CARISMA (Canadian Array for Realtime Investigations of Magnetic Activity) is the magnetometer element of the CSA Canadian Geospace Monitoring (CGSM) project.
It is the continuation and expansion of an original magnetometer array that was part of the CANOPUS ground based instrumentation array. The data from the array has contributed to the publication of hundreds of scientific papers and helped to establish CARISMA as an essential international resource for magnetospheric physics.
The CARISMA site at Taloyoak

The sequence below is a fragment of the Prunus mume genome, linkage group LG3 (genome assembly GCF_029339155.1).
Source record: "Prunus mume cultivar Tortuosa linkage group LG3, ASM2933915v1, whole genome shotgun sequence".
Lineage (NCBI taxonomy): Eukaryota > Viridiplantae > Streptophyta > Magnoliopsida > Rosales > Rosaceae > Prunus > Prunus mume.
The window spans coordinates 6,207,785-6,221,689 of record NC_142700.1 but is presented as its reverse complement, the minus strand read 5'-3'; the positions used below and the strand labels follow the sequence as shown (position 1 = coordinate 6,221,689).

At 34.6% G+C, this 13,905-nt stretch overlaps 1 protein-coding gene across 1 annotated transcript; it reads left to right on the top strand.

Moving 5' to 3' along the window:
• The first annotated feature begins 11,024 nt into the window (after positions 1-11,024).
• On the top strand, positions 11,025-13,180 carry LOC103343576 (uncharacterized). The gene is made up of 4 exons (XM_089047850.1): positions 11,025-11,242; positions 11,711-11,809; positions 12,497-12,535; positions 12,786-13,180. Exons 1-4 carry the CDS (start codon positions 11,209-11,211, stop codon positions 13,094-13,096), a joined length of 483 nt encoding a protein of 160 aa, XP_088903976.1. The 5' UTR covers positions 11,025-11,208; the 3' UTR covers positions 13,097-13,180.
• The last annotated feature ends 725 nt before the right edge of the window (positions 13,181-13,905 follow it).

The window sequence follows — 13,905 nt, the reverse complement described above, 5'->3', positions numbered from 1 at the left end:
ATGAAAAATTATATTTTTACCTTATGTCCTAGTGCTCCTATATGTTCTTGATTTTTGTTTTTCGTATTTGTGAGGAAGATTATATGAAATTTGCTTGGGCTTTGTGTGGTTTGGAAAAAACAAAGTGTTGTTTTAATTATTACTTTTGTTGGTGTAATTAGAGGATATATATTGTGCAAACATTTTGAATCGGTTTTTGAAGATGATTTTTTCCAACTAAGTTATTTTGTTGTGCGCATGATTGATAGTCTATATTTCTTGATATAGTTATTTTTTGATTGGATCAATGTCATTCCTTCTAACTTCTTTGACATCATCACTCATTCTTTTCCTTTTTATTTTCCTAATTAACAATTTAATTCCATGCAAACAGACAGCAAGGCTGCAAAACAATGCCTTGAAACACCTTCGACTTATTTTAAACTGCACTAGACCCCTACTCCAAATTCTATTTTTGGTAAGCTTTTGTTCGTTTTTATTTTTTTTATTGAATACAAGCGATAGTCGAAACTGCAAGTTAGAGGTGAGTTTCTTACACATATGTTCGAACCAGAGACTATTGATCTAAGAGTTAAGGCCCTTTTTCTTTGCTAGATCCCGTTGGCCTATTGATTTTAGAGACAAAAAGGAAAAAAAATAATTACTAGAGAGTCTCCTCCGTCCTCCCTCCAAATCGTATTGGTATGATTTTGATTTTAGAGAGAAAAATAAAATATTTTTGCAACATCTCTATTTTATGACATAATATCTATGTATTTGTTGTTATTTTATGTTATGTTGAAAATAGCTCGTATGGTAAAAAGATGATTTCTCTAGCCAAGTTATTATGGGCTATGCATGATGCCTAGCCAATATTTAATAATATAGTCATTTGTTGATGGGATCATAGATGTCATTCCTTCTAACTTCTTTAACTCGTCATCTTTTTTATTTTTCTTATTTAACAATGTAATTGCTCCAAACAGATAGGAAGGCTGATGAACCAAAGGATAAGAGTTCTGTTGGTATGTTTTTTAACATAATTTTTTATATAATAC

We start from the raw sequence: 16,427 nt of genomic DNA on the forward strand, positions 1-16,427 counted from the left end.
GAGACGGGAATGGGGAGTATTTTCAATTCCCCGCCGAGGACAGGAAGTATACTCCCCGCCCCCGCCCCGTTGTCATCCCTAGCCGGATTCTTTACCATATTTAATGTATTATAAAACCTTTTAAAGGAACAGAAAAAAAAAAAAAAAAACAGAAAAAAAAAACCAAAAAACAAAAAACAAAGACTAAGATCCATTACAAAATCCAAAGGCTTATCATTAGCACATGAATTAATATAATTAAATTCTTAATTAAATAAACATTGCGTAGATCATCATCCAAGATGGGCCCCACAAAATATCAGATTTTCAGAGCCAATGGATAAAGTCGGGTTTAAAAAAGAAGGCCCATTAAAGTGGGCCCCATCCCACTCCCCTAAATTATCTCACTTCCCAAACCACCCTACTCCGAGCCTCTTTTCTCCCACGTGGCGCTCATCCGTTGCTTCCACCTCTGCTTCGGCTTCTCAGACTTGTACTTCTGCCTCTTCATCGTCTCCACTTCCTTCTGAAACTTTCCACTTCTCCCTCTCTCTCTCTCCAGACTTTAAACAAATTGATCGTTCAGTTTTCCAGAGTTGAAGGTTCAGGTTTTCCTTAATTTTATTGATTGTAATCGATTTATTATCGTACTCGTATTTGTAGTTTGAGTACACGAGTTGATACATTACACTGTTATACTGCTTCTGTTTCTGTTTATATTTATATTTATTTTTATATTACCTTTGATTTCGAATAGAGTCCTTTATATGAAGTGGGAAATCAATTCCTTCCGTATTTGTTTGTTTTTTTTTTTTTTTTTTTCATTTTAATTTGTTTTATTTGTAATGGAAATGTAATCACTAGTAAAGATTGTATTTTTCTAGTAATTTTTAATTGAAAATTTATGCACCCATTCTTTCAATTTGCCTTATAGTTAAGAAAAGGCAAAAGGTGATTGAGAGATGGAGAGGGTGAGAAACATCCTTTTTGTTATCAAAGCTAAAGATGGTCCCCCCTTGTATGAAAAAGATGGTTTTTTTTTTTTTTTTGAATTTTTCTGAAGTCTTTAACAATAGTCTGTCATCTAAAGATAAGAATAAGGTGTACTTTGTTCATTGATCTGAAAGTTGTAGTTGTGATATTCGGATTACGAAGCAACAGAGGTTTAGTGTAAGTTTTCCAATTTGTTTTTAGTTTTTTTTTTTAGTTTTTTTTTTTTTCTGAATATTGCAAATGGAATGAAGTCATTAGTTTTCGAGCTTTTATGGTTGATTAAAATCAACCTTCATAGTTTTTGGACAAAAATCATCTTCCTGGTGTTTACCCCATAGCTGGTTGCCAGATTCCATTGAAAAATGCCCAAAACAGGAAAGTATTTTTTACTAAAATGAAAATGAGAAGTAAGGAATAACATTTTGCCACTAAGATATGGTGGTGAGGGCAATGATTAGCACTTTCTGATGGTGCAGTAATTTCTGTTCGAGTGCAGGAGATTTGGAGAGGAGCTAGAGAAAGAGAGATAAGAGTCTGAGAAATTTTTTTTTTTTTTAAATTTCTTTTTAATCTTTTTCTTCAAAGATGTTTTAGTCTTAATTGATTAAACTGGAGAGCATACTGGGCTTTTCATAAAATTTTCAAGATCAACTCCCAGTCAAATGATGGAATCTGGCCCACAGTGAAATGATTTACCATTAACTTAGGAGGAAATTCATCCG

The CARISMA network is an array of magnetometers—devices that are used to measure disturbances in the Earth's magnetic field, caused by activity occurring in a region of space near the Earth, known as the magnetosphere. From these measurements, the nature of the event can be determined, and, by using a distributed array of magnetometers, more information can be calculated about their time and spatial evolution. Expanded by a $1.3M CAD award from the Canada Foundation for Innovation, CARISMA is now one of the foremost ground-based magnetometer arrays for space science in the world. CARISMA data are used for determing how energy and momentum are transferred from the sun to near-Earth space to power space weather. CARISMA data can also be used to monitor damaging geomagnetically induced currents (GICs) driven in electrical power grids, and to aid magnetic surveying.